By: Matthew Masifilo
The Kava bar or Kalapu (club) in its purest form is nothing new to the United States. Polynesians have gathered in their church halls, garages and patios to drink Kava since they first started immigrating in the early 20th century. Such venues were common knowledge amongst the Polynesian community but relatively unknown to the rest of the public.
In the 1990s we saw a Kava boom that swept primarily across Europe only to fall after questionable regulations were imposed on the Kava industry. These regulations crippled the GDP of the South Pacific Nations. With very limited resources on their tiny islands, Kava is one of the only industries that these islands have a global competitive advantage in.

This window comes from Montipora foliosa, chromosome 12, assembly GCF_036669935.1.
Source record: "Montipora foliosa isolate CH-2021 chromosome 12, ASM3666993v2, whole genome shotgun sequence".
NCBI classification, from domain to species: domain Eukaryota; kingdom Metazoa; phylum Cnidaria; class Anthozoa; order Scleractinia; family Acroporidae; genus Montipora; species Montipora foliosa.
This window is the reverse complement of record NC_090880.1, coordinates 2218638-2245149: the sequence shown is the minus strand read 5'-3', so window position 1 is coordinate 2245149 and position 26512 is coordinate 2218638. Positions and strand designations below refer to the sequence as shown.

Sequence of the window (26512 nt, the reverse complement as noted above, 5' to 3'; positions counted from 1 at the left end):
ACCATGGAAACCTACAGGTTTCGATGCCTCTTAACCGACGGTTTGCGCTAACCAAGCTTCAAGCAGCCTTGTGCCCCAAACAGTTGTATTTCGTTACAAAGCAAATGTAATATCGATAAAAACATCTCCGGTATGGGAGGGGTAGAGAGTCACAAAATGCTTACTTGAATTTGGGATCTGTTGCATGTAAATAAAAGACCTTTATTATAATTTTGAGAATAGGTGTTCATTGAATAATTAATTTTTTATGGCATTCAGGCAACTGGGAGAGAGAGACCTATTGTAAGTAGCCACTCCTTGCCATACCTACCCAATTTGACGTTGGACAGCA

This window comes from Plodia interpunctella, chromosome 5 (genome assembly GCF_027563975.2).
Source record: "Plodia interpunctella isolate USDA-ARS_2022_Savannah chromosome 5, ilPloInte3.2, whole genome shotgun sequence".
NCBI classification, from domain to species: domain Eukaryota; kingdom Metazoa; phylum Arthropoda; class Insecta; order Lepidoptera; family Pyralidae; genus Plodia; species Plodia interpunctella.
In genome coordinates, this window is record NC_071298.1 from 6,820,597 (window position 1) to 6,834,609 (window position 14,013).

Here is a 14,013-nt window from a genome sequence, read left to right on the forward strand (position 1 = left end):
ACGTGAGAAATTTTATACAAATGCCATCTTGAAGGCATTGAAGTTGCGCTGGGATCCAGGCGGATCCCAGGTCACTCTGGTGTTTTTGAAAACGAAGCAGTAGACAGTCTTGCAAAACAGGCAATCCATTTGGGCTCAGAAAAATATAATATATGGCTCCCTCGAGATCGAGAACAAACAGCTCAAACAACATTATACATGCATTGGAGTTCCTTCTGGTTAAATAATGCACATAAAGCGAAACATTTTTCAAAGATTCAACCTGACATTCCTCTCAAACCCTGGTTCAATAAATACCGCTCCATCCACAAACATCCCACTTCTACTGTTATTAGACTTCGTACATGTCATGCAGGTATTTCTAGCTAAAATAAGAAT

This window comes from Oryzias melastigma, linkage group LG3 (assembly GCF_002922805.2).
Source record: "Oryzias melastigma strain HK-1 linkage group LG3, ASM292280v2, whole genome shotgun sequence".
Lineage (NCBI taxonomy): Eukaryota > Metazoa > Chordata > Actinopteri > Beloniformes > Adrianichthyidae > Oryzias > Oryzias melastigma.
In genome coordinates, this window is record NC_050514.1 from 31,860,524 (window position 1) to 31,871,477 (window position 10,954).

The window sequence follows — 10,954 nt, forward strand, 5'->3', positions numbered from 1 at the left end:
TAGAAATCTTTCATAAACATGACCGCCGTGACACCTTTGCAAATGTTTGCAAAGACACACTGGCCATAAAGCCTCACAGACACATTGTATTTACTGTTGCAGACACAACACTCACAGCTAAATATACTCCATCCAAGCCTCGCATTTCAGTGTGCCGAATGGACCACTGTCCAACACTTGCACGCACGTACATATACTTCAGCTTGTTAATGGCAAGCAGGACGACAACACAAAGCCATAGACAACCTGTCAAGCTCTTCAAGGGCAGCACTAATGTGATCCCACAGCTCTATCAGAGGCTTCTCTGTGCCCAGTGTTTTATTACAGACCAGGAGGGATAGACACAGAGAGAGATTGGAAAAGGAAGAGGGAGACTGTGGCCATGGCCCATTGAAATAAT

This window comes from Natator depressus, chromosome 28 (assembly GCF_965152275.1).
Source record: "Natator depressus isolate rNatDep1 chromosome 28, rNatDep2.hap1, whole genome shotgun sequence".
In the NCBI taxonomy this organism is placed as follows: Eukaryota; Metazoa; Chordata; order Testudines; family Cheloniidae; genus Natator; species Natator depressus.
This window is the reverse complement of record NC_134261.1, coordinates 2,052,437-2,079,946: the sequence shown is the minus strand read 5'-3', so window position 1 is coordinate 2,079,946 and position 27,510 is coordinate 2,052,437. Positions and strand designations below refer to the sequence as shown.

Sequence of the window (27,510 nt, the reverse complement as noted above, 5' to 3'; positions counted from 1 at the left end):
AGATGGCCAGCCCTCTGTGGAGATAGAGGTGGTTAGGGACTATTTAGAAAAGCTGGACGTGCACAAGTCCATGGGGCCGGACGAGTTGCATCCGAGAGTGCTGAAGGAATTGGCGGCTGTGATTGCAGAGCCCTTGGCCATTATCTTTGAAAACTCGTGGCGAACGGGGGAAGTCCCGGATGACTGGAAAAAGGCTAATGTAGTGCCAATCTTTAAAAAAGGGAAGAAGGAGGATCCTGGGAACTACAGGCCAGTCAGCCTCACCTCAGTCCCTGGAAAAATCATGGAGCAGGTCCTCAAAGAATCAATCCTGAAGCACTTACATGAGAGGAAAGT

Thankfully in the United States, Kava is still considered a dietary supplement. At the turn of the century we began to see the modern-day Kava bar establish itself. The growth of this bar scene would be slow but steady over the next decade. By 2011 there were about 20 different locations nationwide with high densities in Hawaii, LA/San Diego, and the Miami area. Around this time, Kava bars began to spread out of tropical areas and into cities like Portland, Oregon. Since then, the amount of modern-day Kava bars in the US have doubled and can be found in over eight states.
In a nation that is fueled on coffee and energy drinks, Americans need a way to relax and Kava may be that answer. If the growth of the industry continues as it has been over the past five years, a Kava bar will more than likely be opening near you soon.
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